Women have not only shattered the glass ceiling at the region’s art museums, they are influencing the shows that are mounted, the artists who are commissioned, and the people who are hired.
A large, pop surrealist painting of an African-American girl hangs on the wall of artist Tariqa Waters’ Pioneer Square gallery, Martyr Sauce. The little girl glares down at the viewer, her eyes wide and furious.
No wonder she’s mad. She’s muzzled by a Hannibal Lecter-style face mask.
“I was feeling stifled in Atlanta,” Waters says of her painting.
Waters, 36, moved here from Atlanta in 2012 with her family. She describes the Atlanta art scene as one filled with macho hubris, where men would let her show her art, but they would say: “?‘I need you to stand here beside me and look pretty,’?” she says. “?‘It’s all about your looks or how you are. It’s not about the work that you’re producing.’?”
But in her new city, women rule the art world.
At the major visual-art museums in the Seattle region, all of the directors are women. At smaller museums, like the Wing Luke Museum of the Asian Pacific American Experience or the Northwest African American Museum, the directors are women. At the Seattle Art Museum, all seven curators are women. At many of the region’s art nonprofits, the top positions are also held by women.
Their influence can be seen in the shows that are mounted, the artists who are commissioned, and the people who are hired. The artists have become more diverse, in both gender and race, the canons have been broadened. At a time when glass ceilings may be shattered as high as the White House, and debate about playing the “woman card” abounds, staffs have started to look more like the real America.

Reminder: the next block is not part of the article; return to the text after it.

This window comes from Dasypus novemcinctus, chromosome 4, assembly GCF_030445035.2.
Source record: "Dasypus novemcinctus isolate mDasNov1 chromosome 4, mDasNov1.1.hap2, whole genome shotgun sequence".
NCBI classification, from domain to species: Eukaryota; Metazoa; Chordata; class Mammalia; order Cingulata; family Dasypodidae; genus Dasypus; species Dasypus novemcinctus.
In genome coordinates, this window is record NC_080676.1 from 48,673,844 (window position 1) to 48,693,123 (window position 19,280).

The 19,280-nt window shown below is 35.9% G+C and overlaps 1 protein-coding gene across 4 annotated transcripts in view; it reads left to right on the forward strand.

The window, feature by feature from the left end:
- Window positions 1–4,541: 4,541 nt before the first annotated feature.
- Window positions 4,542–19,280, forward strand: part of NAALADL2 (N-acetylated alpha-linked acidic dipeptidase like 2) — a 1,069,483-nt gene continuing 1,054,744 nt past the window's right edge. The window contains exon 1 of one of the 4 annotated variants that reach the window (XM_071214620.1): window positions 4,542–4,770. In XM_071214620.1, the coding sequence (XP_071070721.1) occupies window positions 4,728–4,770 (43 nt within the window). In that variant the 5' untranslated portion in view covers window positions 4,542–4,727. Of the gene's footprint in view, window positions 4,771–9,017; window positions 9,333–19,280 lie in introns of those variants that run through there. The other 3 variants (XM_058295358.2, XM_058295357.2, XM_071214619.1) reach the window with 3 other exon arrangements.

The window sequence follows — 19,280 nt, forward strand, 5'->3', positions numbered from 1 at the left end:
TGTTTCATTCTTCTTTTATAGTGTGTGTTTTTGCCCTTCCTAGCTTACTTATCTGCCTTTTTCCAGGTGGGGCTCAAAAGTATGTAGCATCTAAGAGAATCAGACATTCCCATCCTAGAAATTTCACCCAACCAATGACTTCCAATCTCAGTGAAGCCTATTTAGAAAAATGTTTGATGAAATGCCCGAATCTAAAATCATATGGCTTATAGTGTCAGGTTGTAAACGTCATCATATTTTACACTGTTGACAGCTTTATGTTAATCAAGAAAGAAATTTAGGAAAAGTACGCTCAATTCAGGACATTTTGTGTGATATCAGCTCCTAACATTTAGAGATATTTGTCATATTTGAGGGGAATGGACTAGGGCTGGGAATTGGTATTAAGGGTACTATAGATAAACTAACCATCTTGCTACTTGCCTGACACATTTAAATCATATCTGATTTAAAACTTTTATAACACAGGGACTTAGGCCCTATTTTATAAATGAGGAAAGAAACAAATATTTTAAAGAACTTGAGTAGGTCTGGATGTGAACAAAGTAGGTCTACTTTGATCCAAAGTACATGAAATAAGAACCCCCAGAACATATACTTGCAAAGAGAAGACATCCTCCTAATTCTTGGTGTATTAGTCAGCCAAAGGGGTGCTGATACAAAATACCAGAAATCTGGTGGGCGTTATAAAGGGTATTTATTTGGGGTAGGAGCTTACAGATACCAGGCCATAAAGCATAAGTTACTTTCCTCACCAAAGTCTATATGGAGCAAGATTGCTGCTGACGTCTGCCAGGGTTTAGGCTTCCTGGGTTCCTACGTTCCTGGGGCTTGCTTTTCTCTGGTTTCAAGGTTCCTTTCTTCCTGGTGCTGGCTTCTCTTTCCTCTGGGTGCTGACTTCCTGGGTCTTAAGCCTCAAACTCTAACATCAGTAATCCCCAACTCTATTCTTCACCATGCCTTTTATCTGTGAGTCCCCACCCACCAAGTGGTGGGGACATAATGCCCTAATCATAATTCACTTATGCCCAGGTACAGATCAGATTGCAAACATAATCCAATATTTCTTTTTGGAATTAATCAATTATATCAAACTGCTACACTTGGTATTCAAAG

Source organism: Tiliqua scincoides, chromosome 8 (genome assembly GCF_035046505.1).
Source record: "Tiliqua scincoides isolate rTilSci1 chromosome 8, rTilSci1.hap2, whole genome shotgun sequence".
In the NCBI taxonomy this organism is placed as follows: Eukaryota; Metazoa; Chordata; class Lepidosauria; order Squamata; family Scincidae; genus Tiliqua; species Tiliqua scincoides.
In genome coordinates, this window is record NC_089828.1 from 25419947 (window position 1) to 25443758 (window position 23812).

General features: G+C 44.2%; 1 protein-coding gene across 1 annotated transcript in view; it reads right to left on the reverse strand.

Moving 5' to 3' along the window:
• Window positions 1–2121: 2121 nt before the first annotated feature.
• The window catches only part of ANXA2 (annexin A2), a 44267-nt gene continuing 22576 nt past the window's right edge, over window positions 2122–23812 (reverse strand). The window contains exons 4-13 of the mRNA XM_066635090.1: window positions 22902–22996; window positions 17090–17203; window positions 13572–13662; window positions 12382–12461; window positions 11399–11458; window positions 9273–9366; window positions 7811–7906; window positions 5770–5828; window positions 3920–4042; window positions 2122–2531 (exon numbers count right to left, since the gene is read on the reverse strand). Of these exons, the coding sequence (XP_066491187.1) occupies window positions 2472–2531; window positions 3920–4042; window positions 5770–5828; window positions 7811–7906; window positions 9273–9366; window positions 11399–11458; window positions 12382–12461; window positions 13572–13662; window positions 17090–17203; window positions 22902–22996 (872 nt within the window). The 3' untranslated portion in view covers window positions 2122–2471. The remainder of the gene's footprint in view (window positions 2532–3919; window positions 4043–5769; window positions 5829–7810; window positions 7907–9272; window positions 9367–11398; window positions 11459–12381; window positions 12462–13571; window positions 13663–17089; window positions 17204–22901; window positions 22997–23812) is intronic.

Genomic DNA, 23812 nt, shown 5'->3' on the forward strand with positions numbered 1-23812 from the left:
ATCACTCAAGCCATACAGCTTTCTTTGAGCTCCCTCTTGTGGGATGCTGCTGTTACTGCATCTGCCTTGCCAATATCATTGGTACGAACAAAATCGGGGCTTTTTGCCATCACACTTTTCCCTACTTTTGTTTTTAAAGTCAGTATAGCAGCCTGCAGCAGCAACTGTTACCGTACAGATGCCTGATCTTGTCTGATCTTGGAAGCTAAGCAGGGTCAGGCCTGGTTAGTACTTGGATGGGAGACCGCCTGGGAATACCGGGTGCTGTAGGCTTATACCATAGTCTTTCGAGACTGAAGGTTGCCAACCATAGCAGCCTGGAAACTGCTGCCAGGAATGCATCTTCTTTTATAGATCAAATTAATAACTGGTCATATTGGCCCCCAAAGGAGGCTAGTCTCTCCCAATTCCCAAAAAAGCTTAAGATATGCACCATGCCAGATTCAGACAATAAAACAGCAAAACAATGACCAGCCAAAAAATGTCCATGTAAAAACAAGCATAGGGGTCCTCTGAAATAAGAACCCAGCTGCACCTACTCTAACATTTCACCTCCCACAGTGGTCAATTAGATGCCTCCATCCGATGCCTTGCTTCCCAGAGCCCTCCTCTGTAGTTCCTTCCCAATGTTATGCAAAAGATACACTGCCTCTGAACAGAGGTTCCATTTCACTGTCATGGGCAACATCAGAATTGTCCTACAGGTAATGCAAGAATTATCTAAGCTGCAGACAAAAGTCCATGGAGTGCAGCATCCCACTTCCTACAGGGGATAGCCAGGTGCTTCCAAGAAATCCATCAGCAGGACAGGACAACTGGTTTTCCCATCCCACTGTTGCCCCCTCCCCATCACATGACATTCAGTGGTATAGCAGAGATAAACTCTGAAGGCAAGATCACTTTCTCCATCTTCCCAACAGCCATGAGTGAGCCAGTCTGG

Upon moving here, Waters met Sandra Jackson-Dumont, then the deputy director for Education and Public Programs at the Seattle Art Museum, currently the chairwoman of education at the Metropolitan Museum of Art in New York. Through that connection, Waters became a teaching artist at SAM.
She also met Vivian Phillips, chair of the Seattle Arts Commission and head of marketing and communications for Seattle Theatre Group. Phillips recommended her to be co-curator for “Re:definition,” a yearlong series of art shows at the Paramount Theatre. Charged with focusing on African-American artists, Waters selected a woman, Aramis Hamer.
Waters, whose art is as eclectic and whimsical as her sense of style, works with self-portraiture to conjure questions about identity, race and gender in playful, thought-provoking ways.
Her diligence is starting to pay off: Her art has adorned covers of The Stranger and City Arts magazine; it has been shown in group shows at galleries around town. And on June 4, she opened a solo exhibition at the Northwest African American Museum, “100 Percent Kanekalon: The Untold Story of the Marginalized Matriarch.”
The scene in Seattle
In the tradition of the Wild West, Seattle does things its own way.
“This is a city where business does not follow traditional rules,” says Jo-Anne Birnie Danzker, the outgoing director of the Frye Art Museum, pointing to the tech and aerospace industries. “There’s a much greater openness to the notion of startups, to the notion of innovation and experimentation.”
According to Christine Anagnos, executive director of the Association of Art Museum Directors, both Washington, D.C., and Minneapolis share Seattle’s distinction of having many female directors. But Seattle’s art ecosystem, younger and less calcified than its East Coast counterparts, is particularly fertile for female leadership.